Smart car sales fell 80 percent since 2008.
Robert W. Howington Flickr

The only Smart car dealership in Michigan will close next week.

Aaron Bragman is senior analyst with IHS automotive. He says Smart cars never caught on in the US.

“In this market if you’re going to offer a small car and have it be successful, it has to be small and something. It has to be small and cute or small and efficient or small and well built. The smart car unfortunately was really just,  small.”

Bragman says the fuel economy wasn’t what people thought it would be.

Read more
Politics
1:22 pm
Wed June 22, 2011

In Congress, A Bipartisan Push For Afghan Drawdown

Originally published on Wed June 22, 2011 7:30 am

Growing numbers of lawmakers on both sides of the aisle are balking both at the length of the war in Afghanistan and its cost.

Late last month, a few weeks after U.S. forces killed al-Qaida leader Osama bin Laden in Pakistan, the Republican-run House voted on a bipartisan amendment aimed at hastening an end to the war in Afghanistan. To the surprise of many, it fell just six votes shy of passing.

Rep. Scott Garrett (R-NJ) was one of 26 members of his party who joined nearly every Democrat in voting for the measure.

Read more
Arts/Culture
11:26 am
Wed June 22, 2011

What's the coolest thing about Detroit? Here's what you said

People are submitting their thoughts on whether Detroit's image is getting better.
Photo submitted by Joshua Mango

We're back with more from our survey about Detroit's image. Many people think the city is and always was a great place, with a bad reputation. But others think the problems and challenges the city faces are just too big. Before we get to responses about Detroit's drawbacks, here's what people say is the coolest thing about Detroit.

Cars, and the pride of a town built on the automobile industry.  If you are a car person, it is definitely a pilgrimage of sorts. - Robbert Liddell, Detroit

Read more
State Politics
11:22 am
Wed June 22, 2011

The Week in State Politics

Capitol Building, Lansing, Michigan
Allieosmar Flickr

Michigan Radio's Zoe Clark speaks with Political Analyst Jack Lessenberry about what's happening this week in state politics. On tap for today: Governor Snyder signs the state's budget into law, Michigan lawmakers continue debating redistricting and a look at the new education reform proposal for Detroit Public Schools.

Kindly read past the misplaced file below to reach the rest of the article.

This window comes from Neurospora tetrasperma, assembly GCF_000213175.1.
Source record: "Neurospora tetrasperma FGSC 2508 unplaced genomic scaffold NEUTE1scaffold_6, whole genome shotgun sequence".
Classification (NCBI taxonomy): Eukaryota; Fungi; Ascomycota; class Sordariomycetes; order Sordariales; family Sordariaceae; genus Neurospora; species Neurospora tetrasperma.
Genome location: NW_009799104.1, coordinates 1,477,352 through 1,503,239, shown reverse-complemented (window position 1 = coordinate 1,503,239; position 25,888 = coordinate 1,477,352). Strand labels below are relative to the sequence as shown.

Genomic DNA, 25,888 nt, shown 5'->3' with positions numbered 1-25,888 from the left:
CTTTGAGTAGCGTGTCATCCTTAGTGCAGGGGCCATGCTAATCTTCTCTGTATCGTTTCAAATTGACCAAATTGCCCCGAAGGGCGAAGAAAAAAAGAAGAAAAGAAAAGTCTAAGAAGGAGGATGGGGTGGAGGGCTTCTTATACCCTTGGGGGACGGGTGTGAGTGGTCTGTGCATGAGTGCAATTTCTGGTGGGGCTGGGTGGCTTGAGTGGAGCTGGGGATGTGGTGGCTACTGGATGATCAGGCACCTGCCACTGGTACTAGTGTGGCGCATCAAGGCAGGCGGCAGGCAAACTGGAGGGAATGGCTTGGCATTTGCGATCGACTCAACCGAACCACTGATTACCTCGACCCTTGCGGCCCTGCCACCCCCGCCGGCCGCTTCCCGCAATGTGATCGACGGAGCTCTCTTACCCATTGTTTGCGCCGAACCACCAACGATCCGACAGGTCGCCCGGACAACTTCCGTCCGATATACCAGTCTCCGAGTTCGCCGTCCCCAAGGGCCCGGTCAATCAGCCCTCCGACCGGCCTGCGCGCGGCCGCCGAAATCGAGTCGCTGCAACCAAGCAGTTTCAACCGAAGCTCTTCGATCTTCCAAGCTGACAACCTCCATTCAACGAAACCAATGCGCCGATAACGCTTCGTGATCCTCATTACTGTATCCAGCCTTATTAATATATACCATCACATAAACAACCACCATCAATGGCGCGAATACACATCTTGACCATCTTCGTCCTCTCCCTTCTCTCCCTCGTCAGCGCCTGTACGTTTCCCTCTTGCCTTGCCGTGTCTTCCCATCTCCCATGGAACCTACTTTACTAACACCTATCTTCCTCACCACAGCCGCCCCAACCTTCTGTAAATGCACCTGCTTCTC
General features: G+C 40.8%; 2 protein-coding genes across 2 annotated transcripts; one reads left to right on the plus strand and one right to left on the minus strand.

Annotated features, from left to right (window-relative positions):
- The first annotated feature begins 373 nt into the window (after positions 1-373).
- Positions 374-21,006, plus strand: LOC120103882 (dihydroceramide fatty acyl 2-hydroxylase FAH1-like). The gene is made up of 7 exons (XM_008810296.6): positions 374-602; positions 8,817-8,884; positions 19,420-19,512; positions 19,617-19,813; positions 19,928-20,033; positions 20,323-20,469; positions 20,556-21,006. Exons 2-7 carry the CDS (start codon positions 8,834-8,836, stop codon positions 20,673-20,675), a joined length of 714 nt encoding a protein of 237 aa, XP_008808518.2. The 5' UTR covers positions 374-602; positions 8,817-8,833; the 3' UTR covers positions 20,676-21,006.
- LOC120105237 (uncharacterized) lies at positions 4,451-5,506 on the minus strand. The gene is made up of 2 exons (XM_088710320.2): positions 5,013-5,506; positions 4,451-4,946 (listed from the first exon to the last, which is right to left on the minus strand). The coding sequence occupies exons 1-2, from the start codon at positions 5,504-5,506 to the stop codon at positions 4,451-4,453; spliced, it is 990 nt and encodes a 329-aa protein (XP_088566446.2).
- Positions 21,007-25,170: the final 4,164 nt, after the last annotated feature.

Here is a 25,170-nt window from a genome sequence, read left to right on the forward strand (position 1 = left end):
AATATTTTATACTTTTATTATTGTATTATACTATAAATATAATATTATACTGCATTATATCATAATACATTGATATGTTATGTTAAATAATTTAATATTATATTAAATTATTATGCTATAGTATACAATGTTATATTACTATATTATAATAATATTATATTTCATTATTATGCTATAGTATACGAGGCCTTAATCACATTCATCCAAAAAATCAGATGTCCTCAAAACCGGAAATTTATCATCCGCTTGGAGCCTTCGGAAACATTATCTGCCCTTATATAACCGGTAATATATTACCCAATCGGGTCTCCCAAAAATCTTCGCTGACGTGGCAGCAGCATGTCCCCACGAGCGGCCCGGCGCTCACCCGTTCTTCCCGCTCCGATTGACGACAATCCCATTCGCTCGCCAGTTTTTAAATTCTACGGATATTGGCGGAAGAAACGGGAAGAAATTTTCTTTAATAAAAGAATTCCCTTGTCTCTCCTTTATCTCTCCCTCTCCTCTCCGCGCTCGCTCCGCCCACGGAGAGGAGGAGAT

commentary
10:50 am
Wed June 22, 2011

Reinventing Public Schools

What is perhaps most remarkable about Governor Rick Snyder’s dramatic plan to save the state’s failing schools is that it has sparked essentially no opposition. Though it is being talked about primarily in terms of Detroit, the new Educational Achievement System is eventually meant to be extended statewide.

Here’s how the governor says it will work. Those individual Detroit schools among the lowest-achieving five percent in the state will have the coming year to clean up their act. If they haven’t shown drastic improvement by next June, they will no longer be governed by the Detroit Public School system.

Instead, they will move to a new authority, the Educational Achievement System, which will be run by what sounds like a state school board. It will be chaired, at least for now, by Roy Roberts, the Detroit Public Schools’ Emergency Financial Manager, and consist of eleven members. Seven will be appointed by the governor, two by the Detroit schools and two by Eastern Michigan University.

Eastern, which was originally a teachers’ college, will be heavily involved in both running the new authority, and in helping these failing skills get up to speed. It is suspected that some of them struggled in part because of difficulties dealing with the notorious and often corrupt or incompetent Detroit school bureaucracy.

Supposedly, the new Educational Achievement System won’t just replace one set of officials with another; it should give individual schools and teachers and principals more freedom to figure out and solve their own educational problems, using whatever works.

Within a few years, the plan is to extend the authority’s reach to other failing public schools around the state. Now, there are a lot of questions for which we apparently don’t yet have answers.

Read more

Pages